The NCAA national championships for Divisions I, II and III men’s and women’s basketball will be staged as combined championship events during the 2020 NCAA Men’s Final Four in Atlanta and as part of the 2023 NCAA Women’s Final Four in Dallas. It will be the second time for both men’s and women’s events that the championships for all three divisions will be held in the same city.

“Conducting all three basketball championships in one city on the same weekend provides student-athletes from each division a unique experience,” said Dan Gavitt, the NCAA’s senior vice president of basketball. “We’re thrilled that our membership approved of doing this again, and we’re confident that this is going to be another huge success, both in Atlanta in 2020 and in Dallas with the three women’s championships in 2023.”

The 2020 NCAA Men’s Final Four will be held at Mercedes-Benz Stadium in Atlanta April 4 and 6, with Georgia Tech serving as the host school. The Division II and III championships will be contested April 5 at State Farm Arena. Games will be broadcast live on TBS, CBS and CBS Sports Network.

The 2023 Women’s Final Four games will be held at March 31 and April 2 at American Airlines Center in Dallas, the site of the 2017 Women’s Final Four. The Division II and III national championship games will be played April 1. CBS Sports Network is scheduled to broadcast the Division II game, with coverage of the Division III game a possibility. The Women’s Final Four will be broadcast by ESPN and ESPN2, and the Big 12 Conference will serve as host. For the 2023 games, Dallas will serve as the epicenter of a 50th year celebration of Title IX, which became law in 1972.

“The women’s basketball community came together in a big way to support having the three championships in one venue in Indianapolis in 2016, and we heard from all three divisions that there is great anticipation of this taking place again in the near future,” said Lynn Holzman, NCAA vice president of women’s basketball. “Dallas 2023 will include a celebration for the 50th anniversary of Title IX that will culminate with three women’s basketball teams being crowned national champions. This celebration of women’s basketball will be memorable for our student-athletes and community.”

Bankers Life Fieldhouse in Indianapolis was the home of three women’s national championships in 2016. Attendance for the Women’s Final Four was 29,741, while 6,403 attended the Division II/III championships doubleheader. The attendance marked the highest ever recorded for the Division III championship.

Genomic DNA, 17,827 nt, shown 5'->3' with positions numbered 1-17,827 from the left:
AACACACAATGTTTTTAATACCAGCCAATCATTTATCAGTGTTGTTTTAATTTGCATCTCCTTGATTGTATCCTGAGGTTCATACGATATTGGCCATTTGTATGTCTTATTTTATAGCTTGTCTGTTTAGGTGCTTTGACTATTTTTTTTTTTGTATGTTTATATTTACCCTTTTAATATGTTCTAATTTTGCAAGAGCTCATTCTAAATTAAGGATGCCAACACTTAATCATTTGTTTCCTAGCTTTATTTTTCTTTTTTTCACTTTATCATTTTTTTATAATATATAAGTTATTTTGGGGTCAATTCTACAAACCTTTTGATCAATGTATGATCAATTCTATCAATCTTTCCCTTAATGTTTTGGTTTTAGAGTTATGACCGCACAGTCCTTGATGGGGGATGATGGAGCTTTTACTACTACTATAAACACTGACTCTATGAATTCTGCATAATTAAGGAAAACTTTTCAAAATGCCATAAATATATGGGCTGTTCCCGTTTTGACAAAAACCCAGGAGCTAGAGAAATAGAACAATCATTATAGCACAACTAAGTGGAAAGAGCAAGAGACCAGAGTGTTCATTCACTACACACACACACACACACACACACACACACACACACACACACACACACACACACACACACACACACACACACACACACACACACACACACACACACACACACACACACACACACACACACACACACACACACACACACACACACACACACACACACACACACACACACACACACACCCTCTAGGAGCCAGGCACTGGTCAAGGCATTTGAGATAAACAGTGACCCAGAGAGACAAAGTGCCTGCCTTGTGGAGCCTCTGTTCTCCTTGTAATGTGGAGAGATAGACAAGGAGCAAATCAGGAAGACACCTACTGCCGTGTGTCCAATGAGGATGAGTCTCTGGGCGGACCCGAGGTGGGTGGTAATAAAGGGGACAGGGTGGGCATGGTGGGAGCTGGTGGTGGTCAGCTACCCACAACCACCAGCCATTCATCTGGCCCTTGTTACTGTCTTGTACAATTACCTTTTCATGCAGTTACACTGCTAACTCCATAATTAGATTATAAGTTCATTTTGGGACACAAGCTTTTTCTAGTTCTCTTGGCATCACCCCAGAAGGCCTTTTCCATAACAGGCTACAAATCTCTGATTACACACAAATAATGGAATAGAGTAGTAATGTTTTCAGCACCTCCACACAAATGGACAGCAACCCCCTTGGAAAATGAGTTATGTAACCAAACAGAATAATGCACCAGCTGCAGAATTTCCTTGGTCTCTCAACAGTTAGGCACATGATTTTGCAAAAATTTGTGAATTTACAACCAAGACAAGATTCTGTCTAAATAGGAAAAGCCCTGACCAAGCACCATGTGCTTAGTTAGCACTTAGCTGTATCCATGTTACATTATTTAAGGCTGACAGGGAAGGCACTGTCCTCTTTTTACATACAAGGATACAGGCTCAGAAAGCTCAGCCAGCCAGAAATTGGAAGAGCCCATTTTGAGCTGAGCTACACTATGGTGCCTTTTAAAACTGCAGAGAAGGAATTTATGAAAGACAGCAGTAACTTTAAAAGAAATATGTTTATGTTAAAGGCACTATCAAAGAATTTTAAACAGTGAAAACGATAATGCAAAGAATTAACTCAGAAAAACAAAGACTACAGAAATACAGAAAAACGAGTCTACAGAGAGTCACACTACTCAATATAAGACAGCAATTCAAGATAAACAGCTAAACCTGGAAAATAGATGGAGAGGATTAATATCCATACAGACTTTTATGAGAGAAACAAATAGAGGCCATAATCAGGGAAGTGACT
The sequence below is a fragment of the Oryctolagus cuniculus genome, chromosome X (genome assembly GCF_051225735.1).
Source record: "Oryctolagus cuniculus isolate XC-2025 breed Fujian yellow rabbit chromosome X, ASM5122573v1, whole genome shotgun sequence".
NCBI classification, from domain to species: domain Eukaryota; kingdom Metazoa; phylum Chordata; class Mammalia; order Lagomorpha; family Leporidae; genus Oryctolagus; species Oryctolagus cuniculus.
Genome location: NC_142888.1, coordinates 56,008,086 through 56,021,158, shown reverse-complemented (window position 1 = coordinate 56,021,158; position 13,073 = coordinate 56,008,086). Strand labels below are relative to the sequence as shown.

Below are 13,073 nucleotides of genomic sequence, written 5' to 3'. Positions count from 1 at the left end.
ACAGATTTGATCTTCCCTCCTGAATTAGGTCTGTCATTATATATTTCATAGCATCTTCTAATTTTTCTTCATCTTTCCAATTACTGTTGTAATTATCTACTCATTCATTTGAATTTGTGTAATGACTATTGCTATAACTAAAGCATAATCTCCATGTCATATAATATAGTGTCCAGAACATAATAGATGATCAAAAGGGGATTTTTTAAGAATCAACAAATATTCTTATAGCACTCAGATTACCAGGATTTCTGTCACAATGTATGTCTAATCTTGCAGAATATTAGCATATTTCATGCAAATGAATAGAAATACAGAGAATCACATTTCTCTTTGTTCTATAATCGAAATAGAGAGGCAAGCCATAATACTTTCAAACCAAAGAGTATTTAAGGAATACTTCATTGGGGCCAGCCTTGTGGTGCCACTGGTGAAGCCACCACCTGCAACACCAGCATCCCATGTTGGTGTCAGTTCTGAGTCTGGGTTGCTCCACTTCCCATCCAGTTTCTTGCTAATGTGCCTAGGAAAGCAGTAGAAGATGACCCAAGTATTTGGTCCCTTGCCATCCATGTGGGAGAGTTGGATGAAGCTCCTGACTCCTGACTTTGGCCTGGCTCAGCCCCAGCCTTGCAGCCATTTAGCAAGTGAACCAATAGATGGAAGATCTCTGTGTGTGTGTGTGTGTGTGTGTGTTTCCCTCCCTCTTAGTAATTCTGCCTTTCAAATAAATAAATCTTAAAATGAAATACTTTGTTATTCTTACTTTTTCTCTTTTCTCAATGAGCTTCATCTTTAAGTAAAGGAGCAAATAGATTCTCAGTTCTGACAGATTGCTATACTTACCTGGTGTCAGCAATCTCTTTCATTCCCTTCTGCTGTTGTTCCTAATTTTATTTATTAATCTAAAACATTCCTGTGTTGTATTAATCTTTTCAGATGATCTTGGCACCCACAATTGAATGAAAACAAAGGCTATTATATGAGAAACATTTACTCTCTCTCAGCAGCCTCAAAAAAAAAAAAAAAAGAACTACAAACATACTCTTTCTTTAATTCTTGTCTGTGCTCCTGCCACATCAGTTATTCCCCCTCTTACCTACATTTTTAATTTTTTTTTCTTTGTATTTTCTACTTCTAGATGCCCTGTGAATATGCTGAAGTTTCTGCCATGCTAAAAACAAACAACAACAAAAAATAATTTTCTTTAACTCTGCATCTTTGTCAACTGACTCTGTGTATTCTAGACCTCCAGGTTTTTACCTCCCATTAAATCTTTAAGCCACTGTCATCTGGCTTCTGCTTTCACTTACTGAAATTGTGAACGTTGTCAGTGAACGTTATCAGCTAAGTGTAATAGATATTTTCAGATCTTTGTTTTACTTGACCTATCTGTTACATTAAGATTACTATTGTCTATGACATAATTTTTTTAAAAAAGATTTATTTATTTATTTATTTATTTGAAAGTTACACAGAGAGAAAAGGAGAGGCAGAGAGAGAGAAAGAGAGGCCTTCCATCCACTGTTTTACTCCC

“We received a tremendous amount of positive feedback from schools following the combined championships in 2016 in Indianapolis, and it’s something that we have been looking for the right time to re-create ever since, with Dallas in 2023 serving as a great host city for the celebration,” said Rhonda Lundin Bennett, chair of the NCAA Division I Women’s Basketball Committee and senior associate athletics director at the University of Nevada.

Atlanta previously hosted combined championships for men’s basketball in 2013. The Division II and III championship games were held at Philips Arena, now State Farm Arena, and drew a combined 14,013 spectators. The Division II final drew a crowd of 7,763, the largest for a final since 1971. The Division III men’s basketball championship game also set an attendance record with 6,250 fans.

“The student-athletes that participated in the 2013 Division II national championship game in Atlanta raved about the experience, and it has been a goal of the NCAA to make this happen once again,” said Jon Mark Hall, chair of the NCAA Division II Men’s Basketball Committee and director of athletics at the University of Southern Indiana. “The 2019-2020 student-athletes who advance to the championship game will now get the opportunity to soak in all the experiences at one of the greatest events in sports, the Final Four. Division II men’s basketball is so strong and has so many great student-athletes and coaches, and this gives our great game a chance to shine alongside Division I and Division III. If you are a fan of college basketball, you will need to be in Atlanta to see three national championship teams crowned.”